While sport fandom can be assumed to be inclusive, a deeper exploration of discourses around fandom exposes alternative perspectives. Using the frameworks of cultural boundaries and critical discourse studies, we explored how sport fans use Twitter to create, maintain, and transform cultural boundaries of sport fandom. We used tweets from a season of the Toronto Blue Jays baseball team as a case. Data were collected via Visual Twitter Analytics software focusing on tweets containing #LetsRise and #BlueJays. From the larger data set, we selected 172 tweets to examine using critical discourse analysis and ideological structures of discourse. Findings demonstrate that discourses of loyalty, consumption, and unity have plural meanings and are used to draw boundaries that are simultaneously fluid and rigid. Thus, we argue that fans engage in an active process of determining who is and is not included in fan cultures through Twitter use.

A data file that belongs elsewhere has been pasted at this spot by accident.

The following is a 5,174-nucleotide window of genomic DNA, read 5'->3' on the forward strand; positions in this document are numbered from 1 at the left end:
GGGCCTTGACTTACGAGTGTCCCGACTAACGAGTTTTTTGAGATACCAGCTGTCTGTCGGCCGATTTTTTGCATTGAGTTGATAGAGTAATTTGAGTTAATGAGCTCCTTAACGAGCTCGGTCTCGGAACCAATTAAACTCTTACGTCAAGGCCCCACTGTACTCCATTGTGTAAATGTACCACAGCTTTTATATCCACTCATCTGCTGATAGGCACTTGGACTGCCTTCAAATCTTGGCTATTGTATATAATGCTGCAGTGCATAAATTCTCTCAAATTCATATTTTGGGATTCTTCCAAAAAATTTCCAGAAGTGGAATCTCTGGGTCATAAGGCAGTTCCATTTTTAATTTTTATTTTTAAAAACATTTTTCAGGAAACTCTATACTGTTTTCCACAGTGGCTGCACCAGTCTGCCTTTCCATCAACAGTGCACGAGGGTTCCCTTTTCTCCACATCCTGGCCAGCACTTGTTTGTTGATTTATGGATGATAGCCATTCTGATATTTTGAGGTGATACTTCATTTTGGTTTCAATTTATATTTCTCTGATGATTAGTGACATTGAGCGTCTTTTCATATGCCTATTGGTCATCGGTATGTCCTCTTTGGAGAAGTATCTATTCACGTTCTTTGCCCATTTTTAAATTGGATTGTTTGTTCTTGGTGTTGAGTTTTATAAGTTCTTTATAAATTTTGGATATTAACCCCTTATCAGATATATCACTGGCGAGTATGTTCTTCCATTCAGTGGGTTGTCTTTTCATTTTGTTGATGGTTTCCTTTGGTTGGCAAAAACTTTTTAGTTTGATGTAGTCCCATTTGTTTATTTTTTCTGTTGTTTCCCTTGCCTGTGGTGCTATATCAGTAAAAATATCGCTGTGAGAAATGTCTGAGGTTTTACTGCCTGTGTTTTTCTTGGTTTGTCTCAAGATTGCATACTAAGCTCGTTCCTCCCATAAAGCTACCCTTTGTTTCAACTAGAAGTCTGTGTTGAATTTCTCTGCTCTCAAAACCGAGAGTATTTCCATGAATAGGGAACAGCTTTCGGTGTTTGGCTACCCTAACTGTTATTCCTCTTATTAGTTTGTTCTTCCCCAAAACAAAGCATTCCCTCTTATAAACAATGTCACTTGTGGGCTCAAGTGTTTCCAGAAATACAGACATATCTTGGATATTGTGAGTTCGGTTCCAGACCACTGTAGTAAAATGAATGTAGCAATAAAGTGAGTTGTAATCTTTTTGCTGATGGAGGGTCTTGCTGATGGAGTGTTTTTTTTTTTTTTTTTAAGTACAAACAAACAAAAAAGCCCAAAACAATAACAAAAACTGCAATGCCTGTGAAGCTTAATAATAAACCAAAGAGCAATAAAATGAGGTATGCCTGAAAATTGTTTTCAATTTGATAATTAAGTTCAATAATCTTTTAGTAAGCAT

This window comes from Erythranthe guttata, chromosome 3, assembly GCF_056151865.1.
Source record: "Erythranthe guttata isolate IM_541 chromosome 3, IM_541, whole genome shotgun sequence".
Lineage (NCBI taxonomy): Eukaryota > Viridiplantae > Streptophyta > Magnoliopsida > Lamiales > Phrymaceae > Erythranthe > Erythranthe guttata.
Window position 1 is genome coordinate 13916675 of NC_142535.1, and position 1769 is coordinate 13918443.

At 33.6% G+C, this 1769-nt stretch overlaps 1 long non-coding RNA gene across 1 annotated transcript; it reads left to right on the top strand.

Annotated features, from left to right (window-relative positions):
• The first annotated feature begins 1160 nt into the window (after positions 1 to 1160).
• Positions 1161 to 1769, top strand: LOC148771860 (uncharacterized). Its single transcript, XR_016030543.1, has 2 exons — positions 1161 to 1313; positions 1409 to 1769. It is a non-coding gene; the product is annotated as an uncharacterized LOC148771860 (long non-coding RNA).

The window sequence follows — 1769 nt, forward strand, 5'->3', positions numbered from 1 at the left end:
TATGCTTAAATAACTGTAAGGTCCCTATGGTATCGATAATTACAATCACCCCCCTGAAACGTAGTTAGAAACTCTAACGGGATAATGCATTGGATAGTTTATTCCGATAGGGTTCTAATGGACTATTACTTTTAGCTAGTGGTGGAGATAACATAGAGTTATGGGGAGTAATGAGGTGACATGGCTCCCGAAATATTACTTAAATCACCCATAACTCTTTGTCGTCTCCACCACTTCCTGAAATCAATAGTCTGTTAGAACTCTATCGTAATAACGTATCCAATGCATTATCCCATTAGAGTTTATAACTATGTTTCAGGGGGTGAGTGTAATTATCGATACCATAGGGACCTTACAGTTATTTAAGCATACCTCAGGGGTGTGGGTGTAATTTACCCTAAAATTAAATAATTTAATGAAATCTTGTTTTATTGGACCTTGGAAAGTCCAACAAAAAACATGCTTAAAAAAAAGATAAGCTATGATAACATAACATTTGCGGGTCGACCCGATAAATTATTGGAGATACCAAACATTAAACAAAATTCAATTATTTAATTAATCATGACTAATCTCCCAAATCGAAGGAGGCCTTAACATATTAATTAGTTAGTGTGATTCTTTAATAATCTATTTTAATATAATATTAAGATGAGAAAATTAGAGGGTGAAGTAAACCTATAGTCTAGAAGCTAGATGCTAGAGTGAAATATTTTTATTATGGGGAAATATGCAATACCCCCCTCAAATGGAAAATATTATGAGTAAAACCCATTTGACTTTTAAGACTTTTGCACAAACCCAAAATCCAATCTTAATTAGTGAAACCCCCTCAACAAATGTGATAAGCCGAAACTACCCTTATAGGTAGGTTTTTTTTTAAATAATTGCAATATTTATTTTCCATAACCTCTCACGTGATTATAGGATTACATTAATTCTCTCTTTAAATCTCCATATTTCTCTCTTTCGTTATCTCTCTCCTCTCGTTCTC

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A Critical Analysis of Coaches’ Perceptions of Athletic Department Involvement in Team-Related Social Media Activism

Natalie Bunch, Beth A. Cianfrone, and Lauren Beasley

National Collegiate Athletic Association (NCAA) coaches are among the most visible leaders on campuses. With recent calls for diversity efforts, coaches are faced with decisions regarding supporting or promoting their teams’ and athletes’ racial justice actions on team social media accounts. However, sport information staff often manage the team’s social media strategy and may not reflect the coaches’ goals. Framed by the theory of racialized organizations, we examined NCAA coaches’ attitudes toward their athletic department’s role in social media activism on their team pages. We surveyed 174 coaches across divisions and investigated differences based on coaches’ gender, race, and division. Findings suggest that coaches supported activism but were less confident in the role of the athletic department in posting about racial justice on team accounts. Interpreting results through the theory of racialized organizations, coaches, specifically White coaches, may view their college athletic departments as race-neutral organizations. There is opportunity for those managing team platforms to further promote social justice messaging to demonstrate organizational support.